Restaurants, Grocers, Farmers – Hard-Hit by COVID-19 – Blast Legislation That Would Drive Up Food Costs, Upend CA’s Organic Food Waste Recycling Efforts
Californians for Smarter Recycling Say Assembly Bill 2959 Would Defy EPA Recycling Guidance While Adding Costly New Regulations
SACRAMENTO, Calif.–(BUSINESS WIRE)–Californians for Smarter Recycling — a coalition of California restaurateurs, grocers and farmers — today announced their opposition to Assembly Bill 2959, legislation they say would result in more greenhouse gas-causing food waste being dumped into landfills rather than the EPA-recommended uses for human and animal consumption.
The California Restaurant Association, California Grocers Association, California Retailers Association, California Farm Bureau, California Cattlemen’s Association, and Western United Dairies said they would work together to defeat the bill. They say the bill would change regulations and add costs to 1.8 million businesses already being hard hit by COVID-19. They join biomass-based biodiesel producers and other small business opponents of the bill, which will be heard in the Senate Environmental Quality Committee when the Senate reconvenes.
The legislation, authored by Assemblymember Ian Calderon (D-Whittier), would allow communities to force businesses to shift the way they dispose of the food waste by requiring them to use only large franchise haulers that typically utilize the waste for composting or send it to landfills. Currently, many restaurants, grocers and retailers send food waste to farms for animal feed by using independent waste haulers that specialize in food waste-to-farm operations.
The bill’s opponents note that the U.S. Environmental Protection Agency prioritizes food waste for animal feed rather than composting or landfill disposal. Food waste is a large contributor of greenhouse gases, with some estimating it is responsible for 10 percent of all carbon emissions.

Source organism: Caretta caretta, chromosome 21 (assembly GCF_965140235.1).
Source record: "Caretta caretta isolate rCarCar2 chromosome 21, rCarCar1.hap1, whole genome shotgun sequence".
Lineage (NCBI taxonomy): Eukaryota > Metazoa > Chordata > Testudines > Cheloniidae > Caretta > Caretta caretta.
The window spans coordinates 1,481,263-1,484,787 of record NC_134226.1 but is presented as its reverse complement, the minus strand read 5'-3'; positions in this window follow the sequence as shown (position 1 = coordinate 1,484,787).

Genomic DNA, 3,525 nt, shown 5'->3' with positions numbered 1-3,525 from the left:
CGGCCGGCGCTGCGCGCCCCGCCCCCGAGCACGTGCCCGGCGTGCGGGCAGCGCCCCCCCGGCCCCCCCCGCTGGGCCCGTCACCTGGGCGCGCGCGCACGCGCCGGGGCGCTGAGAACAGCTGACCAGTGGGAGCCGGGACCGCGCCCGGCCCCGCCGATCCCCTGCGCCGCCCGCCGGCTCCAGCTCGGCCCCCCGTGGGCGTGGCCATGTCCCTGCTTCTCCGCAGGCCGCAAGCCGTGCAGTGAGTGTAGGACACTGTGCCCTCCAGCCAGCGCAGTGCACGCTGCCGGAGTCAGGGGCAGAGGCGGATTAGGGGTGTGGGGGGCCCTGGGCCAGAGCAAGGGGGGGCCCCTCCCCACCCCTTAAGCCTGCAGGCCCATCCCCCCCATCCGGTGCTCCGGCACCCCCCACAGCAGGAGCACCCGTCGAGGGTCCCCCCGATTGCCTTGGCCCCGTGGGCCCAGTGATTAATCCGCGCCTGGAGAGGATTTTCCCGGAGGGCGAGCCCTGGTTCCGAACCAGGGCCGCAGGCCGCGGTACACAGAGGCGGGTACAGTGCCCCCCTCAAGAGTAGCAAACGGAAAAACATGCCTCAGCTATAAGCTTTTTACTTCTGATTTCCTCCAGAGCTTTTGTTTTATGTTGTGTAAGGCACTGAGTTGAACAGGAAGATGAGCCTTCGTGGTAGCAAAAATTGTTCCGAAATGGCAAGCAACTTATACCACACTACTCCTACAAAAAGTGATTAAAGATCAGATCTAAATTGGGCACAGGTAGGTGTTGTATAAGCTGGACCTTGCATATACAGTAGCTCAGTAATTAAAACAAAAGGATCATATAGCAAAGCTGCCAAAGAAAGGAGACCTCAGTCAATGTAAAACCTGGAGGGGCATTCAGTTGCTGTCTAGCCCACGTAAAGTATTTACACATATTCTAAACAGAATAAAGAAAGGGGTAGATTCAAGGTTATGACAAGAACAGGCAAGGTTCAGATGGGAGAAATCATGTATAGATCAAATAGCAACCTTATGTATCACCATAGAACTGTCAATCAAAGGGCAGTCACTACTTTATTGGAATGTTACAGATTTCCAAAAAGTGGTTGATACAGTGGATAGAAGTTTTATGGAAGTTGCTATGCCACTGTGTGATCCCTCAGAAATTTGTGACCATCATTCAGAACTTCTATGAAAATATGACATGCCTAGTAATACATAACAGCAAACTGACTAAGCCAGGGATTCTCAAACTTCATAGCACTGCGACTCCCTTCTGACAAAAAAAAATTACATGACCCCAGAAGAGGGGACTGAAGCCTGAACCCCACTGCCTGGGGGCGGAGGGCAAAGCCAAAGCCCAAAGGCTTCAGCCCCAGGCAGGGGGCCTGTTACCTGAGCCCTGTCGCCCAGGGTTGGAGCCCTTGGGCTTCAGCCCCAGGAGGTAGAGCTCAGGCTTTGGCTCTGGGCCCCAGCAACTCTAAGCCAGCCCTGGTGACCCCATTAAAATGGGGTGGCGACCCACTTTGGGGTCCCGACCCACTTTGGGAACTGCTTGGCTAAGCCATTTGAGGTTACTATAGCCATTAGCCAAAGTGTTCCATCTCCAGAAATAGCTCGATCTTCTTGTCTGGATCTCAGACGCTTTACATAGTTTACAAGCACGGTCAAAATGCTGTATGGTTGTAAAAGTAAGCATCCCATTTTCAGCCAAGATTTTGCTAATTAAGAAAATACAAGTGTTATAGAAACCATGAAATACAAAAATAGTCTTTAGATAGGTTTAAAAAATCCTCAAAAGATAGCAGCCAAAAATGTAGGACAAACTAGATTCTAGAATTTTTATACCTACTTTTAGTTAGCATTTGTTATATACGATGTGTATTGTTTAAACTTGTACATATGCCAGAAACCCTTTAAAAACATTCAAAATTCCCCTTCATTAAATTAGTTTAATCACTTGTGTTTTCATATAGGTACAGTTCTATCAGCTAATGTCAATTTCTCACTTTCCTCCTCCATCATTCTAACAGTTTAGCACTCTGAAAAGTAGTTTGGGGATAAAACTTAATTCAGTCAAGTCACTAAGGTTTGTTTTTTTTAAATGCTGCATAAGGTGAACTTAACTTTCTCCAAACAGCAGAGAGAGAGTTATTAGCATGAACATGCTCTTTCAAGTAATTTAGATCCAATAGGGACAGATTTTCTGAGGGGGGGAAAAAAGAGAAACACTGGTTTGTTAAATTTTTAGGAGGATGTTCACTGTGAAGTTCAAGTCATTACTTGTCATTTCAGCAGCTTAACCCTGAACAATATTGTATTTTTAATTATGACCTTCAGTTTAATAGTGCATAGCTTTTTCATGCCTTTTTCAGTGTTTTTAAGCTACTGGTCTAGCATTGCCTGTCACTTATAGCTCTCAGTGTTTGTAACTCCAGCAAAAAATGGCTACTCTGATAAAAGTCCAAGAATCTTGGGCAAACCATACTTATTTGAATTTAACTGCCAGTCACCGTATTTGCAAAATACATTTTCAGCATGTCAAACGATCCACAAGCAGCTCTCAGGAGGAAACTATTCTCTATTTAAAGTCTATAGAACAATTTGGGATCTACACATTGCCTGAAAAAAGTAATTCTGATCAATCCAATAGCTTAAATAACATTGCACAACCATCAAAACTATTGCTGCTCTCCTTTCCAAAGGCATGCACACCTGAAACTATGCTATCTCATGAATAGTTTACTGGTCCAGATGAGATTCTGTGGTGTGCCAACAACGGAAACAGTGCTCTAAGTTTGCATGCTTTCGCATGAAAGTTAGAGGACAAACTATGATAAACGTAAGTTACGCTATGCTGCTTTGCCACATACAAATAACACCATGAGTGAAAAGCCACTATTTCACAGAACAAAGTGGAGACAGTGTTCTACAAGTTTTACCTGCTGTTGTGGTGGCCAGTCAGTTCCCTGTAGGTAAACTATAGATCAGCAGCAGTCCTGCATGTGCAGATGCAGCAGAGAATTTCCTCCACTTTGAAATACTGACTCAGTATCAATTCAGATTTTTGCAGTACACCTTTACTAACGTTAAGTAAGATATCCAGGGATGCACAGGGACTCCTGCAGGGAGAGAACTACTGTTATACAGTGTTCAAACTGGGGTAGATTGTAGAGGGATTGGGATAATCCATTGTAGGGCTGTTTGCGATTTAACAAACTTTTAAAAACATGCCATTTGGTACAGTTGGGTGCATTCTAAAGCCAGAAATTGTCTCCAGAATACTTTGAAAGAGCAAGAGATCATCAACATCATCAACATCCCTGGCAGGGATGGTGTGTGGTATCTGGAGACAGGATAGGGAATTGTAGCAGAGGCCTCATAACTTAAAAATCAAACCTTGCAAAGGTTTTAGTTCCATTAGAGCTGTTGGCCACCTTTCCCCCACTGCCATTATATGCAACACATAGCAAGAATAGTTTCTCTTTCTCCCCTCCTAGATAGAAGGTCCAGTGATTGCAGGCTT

“In a time when agriculture’s limits have been tested amidst the COVID-19 global pandemic, it’s more important now than ever that the State ensure our communities have access to healthy, sustainable and abundant food and fiber,” wrote the coalition in a letter to committee chairman Senator Ben Allen (D-Santa Monica). “To ensure we achieve our lofty goals, we must strive for policies that are multi-beneficial. Sourcing domestic livestock feed from readily available organic material in state has the benefit of diverting organic waste to its highest and best use, lowering costs for producers and reducing potential climate impacts. This is a win-win-win. The provisions of AB 2959 will not allow California to achieve these successes.
“The changes in AB 2959 will disrupt relationships between byproduct producers and agriculturalists that have functioned efficiently for decades. The consequence of the removal of these once locally provided nutrients will mean livestock producers must depend on virgin, imported, and increasingly expensive feed,” they continued. “This will result in greater greenhouse gas emissions, counter to the State’s climate goals, and increase costs on both generators of these byproducts and ranchers for no discernable public benefit.”
For further updates, follow the Coalition for Smarter Recycling at its Twitter account, @StopAB2959.
Steven Maviglio, Forza Communications, 916-607-8340